A study just published in Emerging Infectious Diseases compared characteristics of outbreak and sporadic, or non-outbreak, foodborne illnesses caused by four different pathogens and found evidence that most were similar regarding patients’ illness severity, gender and age. The team of scientists from the Interagency Food Safety Analytics Collaboration (IFSAC) looked at human illnesses in the U.S. from 2004-2011 caused by Salmonella, E. coli O157, Listeria monocytogenes and Campylobacter. The data were collected by the U.S. Centers for Disease Control and Prevention’s Foodborne Diseases Active Surveillance Network (FoodNet). “The analyses help assess the usefulness of outbreak data in estimating which major food categories are linked to foodborne illnesses,” according to a June 15 Constituent Update from the U.S. Food and Drug Administration. The study results provided evidence that:
- Campylobacter, Listeria monocytogenes, and E. coli O157 outbreak illnesses are not significantly different from sporadic illnesses with respect to patients’ illness severity, gender, and age.
- Salmonella outbreak illnesses are not significantly different from sporadic illnesses with respect to illness severity and gender. For age, the percentages of outbreak and sporadic illnesses that occur among older children and adults are also similar. However, the percentage of outbreak illnesses in the youngest age category of birth to 3-years-old was substantially lower compared with the other age groups.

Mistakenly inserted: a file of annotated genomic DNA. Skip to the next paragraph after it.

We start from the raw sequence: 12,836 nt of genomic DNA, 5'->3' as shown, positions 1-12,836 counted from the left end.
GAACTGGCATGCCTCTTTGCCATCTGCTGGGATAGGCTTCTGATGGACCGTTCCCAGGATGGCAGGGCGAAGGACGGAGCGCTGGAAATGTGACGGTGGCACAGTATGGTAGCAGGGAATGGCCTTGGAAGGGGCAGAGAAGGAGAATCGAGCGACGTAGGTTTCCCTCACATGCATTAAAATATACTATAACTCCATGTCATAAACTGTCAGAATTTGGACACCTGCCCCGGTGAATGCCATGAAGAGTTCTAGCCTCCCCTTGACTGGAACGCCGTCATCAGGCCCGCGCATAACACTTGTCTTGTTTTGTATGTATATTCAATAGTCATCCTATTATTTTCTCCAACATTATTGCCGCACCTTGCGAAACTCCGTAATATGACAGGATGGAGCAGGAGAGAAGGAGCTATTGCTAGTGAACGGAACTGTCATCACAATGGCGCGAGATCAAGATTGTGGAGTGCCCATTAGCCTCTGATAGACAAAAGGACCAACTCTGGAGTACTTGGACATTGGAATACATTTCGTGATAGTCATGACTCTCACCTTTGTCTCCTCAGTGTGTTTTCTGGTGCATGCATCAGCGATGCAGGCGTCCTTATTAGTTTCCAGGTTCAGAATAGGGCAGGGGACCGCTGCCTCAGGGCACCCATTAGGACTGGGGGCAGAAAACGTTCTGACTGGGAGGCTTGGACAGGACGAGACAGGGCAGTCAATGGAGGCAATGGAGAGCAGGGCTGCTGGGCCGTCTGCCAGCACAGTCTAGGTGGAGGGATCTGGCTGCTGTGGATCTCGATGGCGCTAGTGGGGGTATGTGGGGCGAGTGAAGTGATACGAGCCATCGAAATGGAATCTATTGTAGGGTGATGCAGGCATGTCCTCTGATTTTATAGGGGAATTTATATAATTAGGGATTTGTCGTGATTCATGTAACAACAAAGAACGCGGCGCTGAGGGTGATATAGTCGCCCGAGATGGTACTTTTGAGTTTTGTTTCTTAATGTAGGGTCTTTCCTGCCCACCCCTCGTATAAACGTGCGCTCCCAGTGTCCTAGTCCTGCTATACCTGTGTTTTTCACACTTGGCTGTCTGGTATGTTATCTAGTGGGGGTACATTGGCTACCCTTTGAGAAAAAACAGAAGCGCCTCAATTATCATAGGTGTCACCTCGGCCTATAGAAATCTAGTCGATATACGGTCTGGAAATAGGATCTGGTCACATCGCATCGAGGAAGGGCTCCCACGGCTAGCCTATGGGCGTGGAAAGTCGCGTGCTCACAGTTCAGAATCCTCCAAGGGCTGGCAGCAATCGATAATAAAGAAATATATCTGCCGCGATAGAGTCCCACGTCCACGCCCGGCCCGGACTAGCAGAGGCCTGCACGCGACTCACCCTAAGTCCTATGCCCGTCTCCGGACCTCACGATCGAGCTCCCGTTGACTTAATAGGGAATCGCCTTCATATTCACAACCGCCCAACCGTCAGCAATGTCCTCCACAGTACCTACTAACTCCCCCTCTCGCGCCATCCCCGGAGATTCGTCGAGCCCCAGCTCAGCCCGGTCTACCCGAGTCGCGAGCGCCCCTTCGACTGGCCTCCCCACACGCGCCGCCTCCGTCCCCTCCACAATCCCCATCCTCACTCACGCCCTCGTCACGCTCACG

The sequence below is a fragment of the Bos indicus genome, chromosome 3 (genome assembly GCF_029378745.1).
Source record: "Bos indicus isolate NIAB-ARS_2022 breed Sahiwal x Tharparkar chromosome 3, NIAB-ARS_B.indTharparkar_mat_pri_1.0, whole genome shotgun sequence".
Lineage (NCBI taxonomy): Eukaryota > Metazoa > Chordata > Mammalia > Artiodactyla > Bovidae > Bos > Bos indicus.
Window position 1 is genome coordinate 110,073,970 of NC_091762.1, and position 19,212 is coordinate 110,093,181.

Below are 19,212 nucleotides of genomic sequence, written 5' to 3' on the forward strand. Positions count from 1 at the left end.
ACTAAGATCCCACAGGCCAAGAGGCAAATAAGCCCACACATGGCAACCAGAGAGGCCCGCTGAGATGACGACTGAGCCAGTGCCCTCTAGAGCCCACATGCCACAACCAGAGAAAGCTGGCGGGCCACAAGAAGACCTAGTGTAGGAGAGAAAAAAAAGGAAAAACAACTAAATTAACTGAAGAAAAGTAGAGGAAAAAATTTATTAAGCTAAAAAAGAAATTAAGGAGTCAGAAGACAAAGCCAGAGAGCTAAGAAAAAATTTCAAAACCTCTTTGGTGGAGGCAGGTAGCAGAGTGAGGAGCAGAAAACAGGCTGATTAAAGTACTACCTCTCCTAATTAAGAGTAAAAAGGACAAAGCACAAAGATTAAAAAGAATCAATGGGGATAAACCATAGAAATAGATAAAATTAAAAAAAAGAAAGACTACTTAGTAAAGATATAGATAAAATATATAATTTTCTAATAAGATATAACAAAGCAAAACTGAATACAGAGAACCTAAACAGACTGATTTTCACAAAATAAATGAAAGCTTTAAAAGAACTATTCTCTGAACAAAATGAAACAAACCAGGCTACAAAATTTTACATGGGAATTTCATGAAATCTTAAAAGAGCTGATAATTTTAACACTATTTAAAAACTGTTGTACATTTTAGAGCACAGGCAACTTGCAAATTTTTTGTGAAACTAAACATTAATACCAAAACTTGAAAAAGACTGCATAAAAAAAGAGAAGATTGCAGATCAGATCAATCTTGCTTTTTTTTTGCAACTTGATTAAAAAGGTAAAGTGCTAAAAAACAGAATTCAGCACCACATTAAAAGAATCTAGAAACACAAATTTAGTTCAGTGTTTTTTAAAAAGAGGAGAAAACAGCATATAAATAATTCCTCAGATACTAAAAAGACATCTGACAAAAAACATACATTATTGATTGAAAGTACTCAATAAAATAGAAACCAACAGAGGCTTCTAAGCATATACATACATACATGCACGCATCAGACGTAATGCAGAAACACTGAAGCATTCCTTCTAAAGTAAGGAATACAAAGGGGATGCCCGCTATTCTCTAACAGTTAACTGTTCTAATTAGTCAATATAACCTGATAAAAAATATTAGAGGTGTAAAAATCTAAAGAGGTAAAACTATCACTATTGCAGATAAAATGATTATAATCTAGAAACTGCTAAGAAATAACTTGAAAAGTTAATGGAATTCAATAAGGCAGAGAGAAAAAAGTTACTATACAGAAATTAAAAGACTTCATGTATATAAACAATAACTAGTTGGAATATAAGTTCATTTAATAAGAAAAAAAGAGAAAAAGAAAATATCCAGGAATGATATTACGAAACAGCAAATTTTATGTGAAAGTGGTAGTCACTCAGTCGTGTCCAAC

FDA noted that the FoodNet data include only a portion of reported U.S. illnesses, about 15 percent of the U.S. population, and that the number of outbreaks and illnesses available for analysis was therefore limited. “For example, fewer Campylobacter illnesses were associated with outbreaks compared with the other three pathogens, which limits the strength of conclusions about Campylobacter attribution,” the agency stated. The researchers stated that their study was limited to laboratory-confirmed cases of foodborne illness. “Consequently, our conclusions are based on the assumption that persons with foodborne illness who did not seek healthcare, or did not have a specimen submitted for laboratory testing, are similar to those whose cases were included in our study,” they wrote. “Nonetheless, source attribution methods will continue to evolve and will probably include data from multiple study populations. Recently, blending of outbreak-based and case-control source attribution estimates was evaluated. “In the future, the type of analysis reported here could be used to examine more detailed case characteristics of illnesses transmitted commonly by food for similarities and differences between outbreak and sporadic cases. Currently, these types of data are not captured routinely in the U.S. surveillance systems.” Authors of the study were Eric D. Ebel, Michael S. Williams and Neal J. Golden from the U.S. Department of Agriculture; Dana Cole and Robert M. Hoekstra from CDC; Curtis C. Travis from Leidos Inc., and Karl C. Klontz from FDA.